It’s a design opportunity that’s easily missed: Even the most stylishly decorated rooms often have bland wooden doors with cheap hardware.
High-end designers have always made doors a priority, says Brian Patrick Flynn, an interior designer and founder of decordemon.com.
“If you look at any Fifth Avenue apartment (in New York City),” he says, “you’ll probably fall in love with their doors because they blend architecture with decorating and make it really special.”
But many of us ignore the doors in our homes, not realizing what a difference they can make to the look of a room.
Whether your style is traditional or modern, subtle or bold, improving your doors can give your rooms an easy facelift.
Interior designer Emily Henderson, host of HGTV’s “Secrets from a Stylist,” uses doors as a canvas for anything from wallpaper or stenciling to textured paint or artfully applied gold leaf.
Decorated doors can “bring a bit of surprise glamour,” she says, and highlight architectural elements.
But first, know what sort of change you’re looking for.
“Sometimes you want your door to be disguised” and blend quietly into the space, Henderson says. Other times, you’re seeking a burst of color or texture to draw attention.
Painting with bold or contrasting colors can quickly make a door the star of a space, Flynn says.
Try painting an entire door white and letting it dry for at least one day. Then put painters’ tape over the areas you’d like to keep as white accents, and paint the entire door another color (glossy black is great, he says). After removing the tape, touch up any imperfect spots with a tiny brush.
Another option that Flynn loves: Have doors upholstered with leather or geometric print fabric to add softness and style.
Leather is easy to wipe clean, he says, and “if it ages over time, that only adds to the look.”
Bring the door to an upholsterer or do it yourself by wrapping the door in cotton batting and attaching fabric with a staple gun along the sides. Tap the staples with a hammer to recess them, then paint over them in a color that matches the fabric.
You can also glue ribbon over the staples to hide them.
Bringing it together
“Look at your doors,” says Los Angeles-based designer Betsy Burnham. “Do they all match?”
If you want a cohesive style throughout the home, try painting every door the same color and accessorizing each with the same stylish hardware.
Burnham usually chooses white or off-white paint for doors and door frames. “But in one house I did all the doors sort of a khaki,” she says, “which was more modern.”
If you want a bolder statement, Burnham suggests painting all the doors a dark shade of charcoal and using oil-rubbed bronze doorknobs.
Henderson and Flynn agree that consistency is important for doors that all face the same hallway.
On the sides facing into rooms, you can indulge your imagination. But for the sides facing a hallway, it can look unintentionally messy rather than creative if the hardware and paint colors don’t match.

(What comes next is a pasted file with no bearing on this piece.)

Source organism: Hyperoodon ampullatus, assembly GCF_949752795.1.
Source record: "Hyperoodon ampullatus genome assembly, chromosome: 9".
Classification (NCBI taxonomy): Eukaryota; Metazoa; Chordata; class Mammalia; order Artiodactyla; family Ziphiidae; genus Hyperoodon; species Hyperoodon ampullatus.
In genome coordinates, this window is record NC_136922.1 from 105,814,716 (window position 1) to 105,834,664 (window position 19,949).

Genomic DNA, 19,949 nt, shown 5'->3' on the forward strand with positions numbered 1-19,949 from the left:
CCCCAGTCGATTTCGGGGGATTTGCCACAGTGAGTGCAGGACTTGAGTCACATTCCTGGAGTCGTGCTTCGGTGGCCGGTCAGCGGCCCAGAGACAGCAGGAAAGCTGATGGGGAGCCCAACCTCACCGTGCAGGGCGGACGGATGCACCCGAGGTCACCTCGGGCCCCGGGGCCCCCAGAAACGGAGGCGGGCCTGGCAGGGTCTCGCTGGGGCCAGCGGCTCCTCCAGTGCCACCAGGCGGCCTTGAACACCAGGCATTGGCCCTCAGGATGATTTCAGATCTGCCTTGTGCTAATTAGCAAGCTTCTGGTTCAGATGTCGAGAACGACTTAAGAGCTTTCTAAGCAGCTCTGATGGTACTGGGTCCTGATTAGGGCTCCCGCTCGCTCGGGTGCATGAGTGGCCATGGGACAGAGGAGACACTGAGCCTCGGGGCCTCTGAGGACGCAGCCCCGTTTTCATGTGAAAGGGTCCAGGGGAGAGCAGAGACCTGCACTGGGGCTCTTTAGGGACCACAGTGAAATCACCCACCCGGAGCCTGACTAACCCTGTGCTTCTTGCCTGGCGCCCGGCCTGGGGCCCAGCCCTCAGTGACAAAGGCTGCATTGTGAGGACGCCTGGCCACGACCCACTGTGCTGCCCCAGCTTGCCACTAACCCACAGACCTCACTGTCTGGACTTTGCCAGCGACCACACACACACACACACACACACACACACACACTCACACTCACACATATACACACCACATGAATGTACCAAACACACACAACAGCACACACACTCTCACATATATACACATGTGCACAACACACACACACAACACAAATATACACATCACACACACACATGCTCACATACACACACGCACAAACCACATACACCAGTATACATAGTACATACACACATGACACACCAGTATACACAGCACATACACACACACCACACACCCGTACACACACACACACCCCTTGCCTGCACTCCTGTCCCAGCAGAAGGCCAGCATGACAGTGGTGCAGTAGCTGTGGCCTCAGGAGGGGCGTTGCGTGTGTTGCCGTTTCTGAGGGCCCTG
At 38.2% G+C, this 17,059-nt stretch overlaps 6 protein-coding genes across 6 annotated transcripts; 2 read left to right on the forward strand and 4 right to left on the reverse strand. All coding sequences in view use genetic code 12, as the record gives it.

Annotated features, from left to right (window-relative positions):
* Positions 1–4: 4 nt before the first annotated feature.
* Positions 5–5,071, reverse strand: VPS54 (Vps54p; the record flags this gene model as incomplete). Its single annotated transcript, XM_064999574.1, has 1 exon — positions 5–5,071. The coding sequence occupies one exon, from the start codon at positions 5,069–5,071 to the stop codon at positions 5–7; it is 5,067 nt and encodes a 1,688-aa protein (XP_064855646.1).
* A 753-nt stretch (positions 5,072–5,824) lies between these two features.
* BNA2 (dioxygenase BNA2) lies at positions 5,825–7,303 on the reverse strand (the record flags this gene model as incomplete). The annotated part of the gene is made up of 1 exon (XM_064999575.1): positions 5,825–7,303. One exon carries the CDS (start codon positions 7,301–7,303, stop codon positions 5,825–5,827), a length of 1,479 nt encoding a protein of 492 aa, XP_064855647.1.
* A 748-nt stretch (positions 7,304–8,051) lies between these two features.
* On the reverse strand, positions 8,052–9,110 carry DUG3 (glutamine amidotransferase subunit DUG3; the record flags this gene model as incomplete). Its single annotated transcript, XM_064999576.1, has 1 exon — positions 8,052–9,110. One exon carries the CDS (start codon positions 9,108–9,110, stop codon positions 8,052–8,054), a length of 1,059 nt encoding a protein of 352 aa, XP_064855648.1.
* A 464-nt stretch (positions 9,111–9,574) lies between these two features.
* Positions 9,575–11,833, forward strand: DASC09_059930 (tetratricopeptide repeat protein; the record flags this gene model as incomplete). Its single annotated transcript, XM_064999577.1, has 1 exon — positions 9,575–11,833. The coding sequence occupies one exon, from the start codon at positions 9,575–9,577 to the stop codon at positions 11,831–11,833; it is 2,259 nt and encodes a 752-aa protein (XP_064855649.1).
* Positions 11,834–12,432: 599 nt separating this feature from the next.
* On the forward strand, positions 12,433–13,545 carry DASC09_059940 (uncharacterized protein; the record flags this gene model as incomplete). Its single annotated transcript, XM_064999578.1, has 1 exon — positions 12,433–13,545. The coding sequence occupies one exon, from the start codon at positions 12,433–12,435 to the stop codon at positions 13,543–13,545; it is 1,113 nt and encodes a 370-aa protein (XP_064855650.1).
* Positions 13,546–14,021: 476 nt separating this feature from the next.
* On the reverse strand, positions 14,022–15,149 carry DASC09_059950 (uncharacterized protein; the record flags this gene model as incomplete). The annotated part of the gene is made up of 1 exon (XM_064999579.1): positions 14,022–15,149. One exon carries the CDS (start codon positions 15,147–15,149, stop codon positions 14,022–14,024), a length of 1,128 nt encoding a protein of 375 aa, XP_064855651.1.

Doors are a great way to personalize a space.
A classic six-panel door has a very different feeling than a heavy wooden plank door with lots of dramatic hardware.
Front doors can be a great place to express your style. A custom-designed door with expensive hardware can have a huge impact and be worth the investment, Burnham says.
One option is to “keep the house sort of neutral and do a pop of color at the front door,” she says. “We’ve seen red doors used really well. You could even do a bright teal.”
Inside your home, you can use doorknobs and other hardware “like jewelry,” Burnham says. Try crystal or chinoiserie knobs, oiled bronze metal hardware or shiny chrome, depending on your style.
Lately, Flynn has merged fun and function by putting elaborate door knockers on bedroom doors.
If you want to highlight your home’s history or just bring a vintage look to the rooms, consider using doors reclaimed from older buildings.
Flea markets and antique shops may have great doors for low prices. They can be accessorized with vintage hardware or new pieces in a vintage style.
But Henderson cautions that installation can be tough. “I’ve tried replacing knobs,” she says, “and it’s actually turned into a bit of a nightmare.”
Another nontraditional option: Use shiny, metallic paint or cover the back of a door with chalkboard paint so you can leave quick notes, scrawl grocery lists or let kids get creative.
Adding square footage
If closet doors swing out into a small room, consider replacing them with bi-fold doors or pocket doors.
Or remove closet doors entirely and turn the area into open shelving. To give it a finished look, wallpaper the closet interior and hang tieback draperies where the doors were.
Burnham loves this idea, but says it only works if you’re someone who will keep storage areas neat. Many clients ask to have doors removed to expose open shelving, she says, “but it’s a really special client who can keep that looking great.”
One last bit of advice: If you do remove bi-fold doors, don’t get rid of them. They make great freestanding room dividers, Flynn says, especially if you paint or upholster them.
In a bedroom that doubles as an office, he says, “it’s a great way to delineate work space from sleep space.”
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